readers-front-and-centerDorothy Barnhouse and Charlotte Butler also addressed this theme in their session, “Story as Identity: How Reading Conferences ‘Write’ the Stories Students Tell Themselves,” as each shared ways of turning what could be seen as a student’s deficits into a positive strength. Dorothy, for instance, shared one of the conferences she writes about in Readers Front and Centerwhere a student’s apparent inability to infer becomes an opportunity to show him—and us—that it’s less important to ‘get’ something right away than to read forward with an open mind and a willingness to revise his thinking, which the student was able to do. Charlotte, on the other hand, shared work she’d done with Ken and Yetta Goodman on Retrospective Miscue Analysis, which also helped students recast what could be seen as mistakes into something more positive—in this case, minds striving to make meaning.

Coincidentally or not, these themes were also present in the two sessions I participated in. As chair of “It’s Not Just for the Kids: Stories of What Can Happen When Teachers Embrace Curiosity, Openness, Creativity & Wonder,” I had the honor of introducing my session presenters, Fran McVeigh, Julieanne Harmatz, Steve Peterson and Mary Lee Hahn, all of whom met each other through this blog and only came to together in person last week. (They also each wrote about the session in their respective blogs, which you can read by clicking on their names). I’d asked them each to think of a question they were curious about and invited them to pursue that question and present what they discovered. And in each case they found that children can do far much more than we sometimes think they can, if only we open the door wide enough.

What Do You Need:Want to Learn

Finally in “Embracing Complexity,” I presented alongside Mary Ehrenworth and Katherine Bomer who also focused on empowering students. Mary, for instance, shared the work she’s been doing to help students see multiple layers of ideas in nonfiction texts, which they can talk back to. And Katherine made a passionate plea for us to leave behind formulaic structures and cutesy metaphors like hamburgers when we teach writing essays and instead return the the root of the word—’to try’ or ‘attempt’ not ‘to claim’ and ‘prove’—in order to create something that’s more exploratory than declarative and raises more questions than answers.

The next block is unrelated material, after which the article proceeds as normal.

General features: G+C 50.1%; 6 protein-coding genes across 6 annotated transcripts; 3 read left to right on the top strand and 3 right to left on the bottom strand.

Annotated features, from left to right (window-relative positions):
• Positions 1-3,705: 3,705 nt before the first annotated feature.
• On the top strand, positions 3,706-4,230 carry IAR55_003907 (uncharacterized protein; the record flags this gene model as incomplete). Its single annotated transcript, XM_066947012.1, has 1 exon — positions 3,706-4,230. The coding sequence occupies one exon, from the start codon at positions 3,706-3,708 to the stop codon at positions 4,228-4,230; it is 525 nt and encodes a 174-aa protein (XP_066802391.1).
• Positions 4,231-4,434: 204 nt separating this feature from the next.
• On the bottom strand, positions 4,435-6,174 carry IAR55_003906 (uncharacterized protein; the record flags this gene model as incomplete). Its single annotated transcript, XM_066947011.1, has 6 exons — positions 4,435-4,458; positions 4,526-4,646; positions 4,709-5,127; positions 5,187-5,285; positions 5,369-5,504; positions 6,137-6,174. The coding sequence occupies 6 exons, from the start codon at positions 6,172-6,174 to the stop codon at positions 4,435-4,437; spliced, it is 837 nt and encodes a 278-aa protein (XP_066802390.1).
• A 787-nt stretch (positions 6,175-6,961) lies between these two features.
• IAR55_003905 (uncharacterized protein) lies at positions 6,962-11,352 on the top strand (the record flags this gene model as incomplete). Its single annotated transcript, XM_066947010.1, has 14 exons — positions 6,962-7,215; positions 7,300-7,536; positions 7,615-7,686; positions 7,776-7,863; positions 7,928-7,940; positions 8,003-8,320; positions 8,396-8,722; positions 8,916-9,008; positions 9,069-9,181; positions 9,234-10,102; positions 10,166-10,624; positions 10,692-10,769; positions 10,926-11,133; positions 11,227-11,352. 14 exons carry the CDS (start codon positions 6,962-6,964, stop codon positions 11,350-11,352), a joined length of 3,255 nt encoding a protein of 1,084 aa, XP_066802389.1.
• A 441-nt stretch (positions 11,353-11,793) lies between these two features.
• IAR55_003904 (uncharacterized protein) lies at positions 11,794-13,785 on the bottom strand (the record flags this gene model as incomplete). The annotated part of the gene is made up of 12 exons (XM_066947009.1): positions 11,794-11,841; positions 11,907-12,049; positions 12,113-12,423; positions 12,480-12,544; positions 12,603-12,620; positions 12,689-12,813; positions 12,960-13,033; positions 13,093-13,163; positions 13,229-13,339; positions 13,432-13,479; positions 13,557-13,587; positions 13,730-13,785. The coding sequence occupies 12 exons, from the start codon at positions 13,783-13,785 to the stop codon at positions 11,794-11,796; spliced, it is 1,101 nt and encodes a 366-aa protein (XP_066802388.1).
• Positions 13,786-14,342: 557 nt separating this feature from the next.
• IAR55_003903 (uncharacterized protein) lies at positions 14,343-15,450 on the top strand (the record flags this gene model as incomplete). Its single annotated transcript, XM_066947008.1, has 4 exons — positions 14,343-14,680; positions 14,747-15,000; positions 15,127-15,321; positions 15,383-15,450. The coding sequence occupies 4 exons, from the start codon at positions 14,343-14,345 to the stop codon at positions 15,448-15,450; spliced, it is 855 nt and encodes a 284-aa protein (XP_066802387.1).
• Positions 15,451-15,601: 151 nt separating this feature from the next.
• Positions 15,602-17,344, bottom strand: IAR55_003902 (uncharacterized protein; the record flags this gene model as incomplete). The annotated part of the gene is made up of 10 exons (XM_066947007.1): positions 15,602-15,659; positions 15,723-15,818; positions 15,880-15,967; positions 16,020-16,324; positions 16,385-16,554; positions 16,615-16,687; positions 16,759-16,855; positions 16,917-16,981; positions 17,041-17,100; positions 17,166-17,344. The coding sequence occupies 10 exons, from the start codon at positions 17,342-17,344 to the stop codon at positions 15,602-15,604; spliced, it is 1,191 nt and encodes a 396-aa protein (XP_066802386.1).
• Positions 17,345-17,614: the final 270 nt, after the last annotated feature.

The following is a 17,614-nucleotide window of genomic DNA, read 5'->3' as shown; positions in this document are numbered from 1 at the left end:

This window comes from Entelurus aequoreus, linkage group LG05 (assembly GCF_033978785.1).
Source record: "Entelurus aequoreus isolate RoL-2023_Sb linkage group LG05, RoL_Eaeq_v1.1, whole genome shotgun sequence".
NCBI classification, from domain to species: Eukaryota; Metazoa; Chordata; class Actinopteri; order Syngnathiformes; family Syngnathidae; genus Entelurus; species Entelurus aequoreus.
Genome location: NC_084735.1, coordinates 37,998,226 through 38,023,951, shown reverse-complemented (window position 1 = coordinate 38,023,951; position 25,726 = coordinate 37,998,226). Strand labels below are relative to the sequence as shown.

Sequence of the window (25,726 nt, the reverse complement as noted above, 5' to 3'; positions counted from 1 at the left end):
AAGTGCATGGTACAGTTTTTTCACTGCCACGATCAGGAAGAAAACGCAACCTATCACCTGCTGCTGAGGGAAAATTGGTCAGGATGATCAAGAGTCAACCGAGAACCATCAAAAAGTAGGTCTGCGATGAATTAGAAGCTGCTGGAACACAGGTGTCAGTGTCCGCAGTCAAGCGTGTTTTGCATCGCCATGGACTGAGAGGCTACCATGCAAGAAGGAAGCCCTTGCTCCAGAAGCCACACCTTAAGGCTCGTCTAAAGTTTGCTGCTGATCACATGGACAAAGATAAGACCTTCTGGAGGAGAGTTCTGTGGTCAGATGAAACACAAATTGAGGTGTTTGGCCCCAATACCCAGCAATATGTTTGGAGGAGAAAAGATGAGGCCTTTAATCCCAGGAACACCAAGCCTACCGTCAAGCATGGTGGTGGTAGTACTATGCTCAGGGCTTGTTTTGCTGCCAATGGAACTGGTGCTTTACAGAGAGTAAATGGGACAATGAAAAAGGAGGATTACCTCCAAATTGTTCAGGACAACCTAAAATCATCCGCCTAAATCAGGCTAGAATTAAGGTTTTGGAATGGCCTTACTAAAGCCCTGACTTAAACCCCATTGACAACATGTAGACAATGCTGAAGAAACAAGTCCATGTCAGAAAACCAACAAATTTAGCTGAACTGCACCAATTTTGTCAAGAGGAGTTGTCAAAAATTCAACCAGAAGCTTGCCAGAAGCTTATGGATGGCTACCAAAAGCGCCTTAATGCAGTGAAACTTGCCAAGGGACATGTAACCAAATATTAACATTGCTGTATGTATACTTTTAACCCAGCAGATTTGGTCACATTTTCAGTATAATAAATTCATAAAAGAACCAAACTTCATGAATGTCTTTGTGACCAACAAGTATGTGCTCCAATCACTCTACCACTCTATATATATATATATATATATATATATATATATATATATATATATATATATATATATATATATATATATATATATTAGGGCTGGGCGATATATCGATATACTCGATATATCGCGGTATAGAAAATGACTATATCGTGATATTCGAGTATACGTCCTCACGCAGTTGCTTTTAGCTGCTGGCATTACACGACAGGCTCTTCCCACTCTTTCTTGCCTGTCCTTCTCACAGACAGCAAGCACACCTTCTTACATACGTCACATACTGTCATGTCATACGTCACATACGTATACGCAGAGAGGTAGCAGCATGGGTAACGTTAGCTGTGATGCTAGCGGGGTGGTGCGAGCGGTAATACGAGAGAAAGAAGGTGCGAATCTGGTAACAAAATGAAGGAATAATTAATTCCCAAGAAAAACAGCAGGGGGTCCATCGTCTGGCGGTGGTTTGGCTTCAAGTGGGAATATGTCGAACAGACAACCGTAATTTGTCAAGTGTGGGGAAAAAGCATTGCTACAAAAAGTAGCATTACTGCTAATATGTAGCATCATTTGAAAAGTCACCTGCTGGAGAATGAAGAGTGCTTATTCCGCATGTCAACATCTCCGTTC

And that brings me back to Roxane Gay, who asks this critical question: “How do we see one another as human, as having lives that matter, as people deserving of inalienable rights?” I believe the answer lies in part in classrooms and in people like the ones I heard at NCTE who are trying to help children revise, rewrite, recast and reimagine the stories of their lives so that we can all be and do better. And that makes me both hopeful and thankful in a time of sorrow.

clasped hands

Some Questions about Text Dependent Questions

As the school year finally begins to wind down here in New York City, a new term is the air: text dependent questions. I first encountered the term in the Common Core Standards Publishers Criteria, which recommends that Standards-based instructional material includes a sequence of “rigorous text dependent questions that require students to demonstrate that they not only can follow the details of what is explicitly stated but also are able to make valid claims that square with all the evidence in the text.” And now Student Achievement Partners, the group founded by several of the Common Core authors, has issued a “Guide to Creating Text Dependent Questions” along with an ever-growing number of “Close Reading Exemplars” that show this method in action.

These text dependent questions stand in contrast to some of the common kinds of questions often heard in classrooms, such as questions about students’ own feelings or experiences and questions related to strategies or skills, like “What’s the main idea?” I agree that these kinds of questions are problematic and should be used sparingly. The first kind can shift students’ attention away from the text to their own thoughts, while the second can turn the act of reading into a scavenger hunt, as I explored a few weeks ago in my post on basal readers.

But text dependent questions seem problematic, as well. The Student Achievement Partners’ guide says that text dependent questions aim to “help students see something worthwhile that they would not have seen in a more cursory reading.” This is a goal I completely share. But the text dependent question approach relies on teachers directing and prompting students to what they want them to see, not on teaching in a way that empowers students to more independently notice what there is to be noticed through their own agency. And in this way text dependent questions run the risk of creating teacher dependent students instead of strong, flexible readers.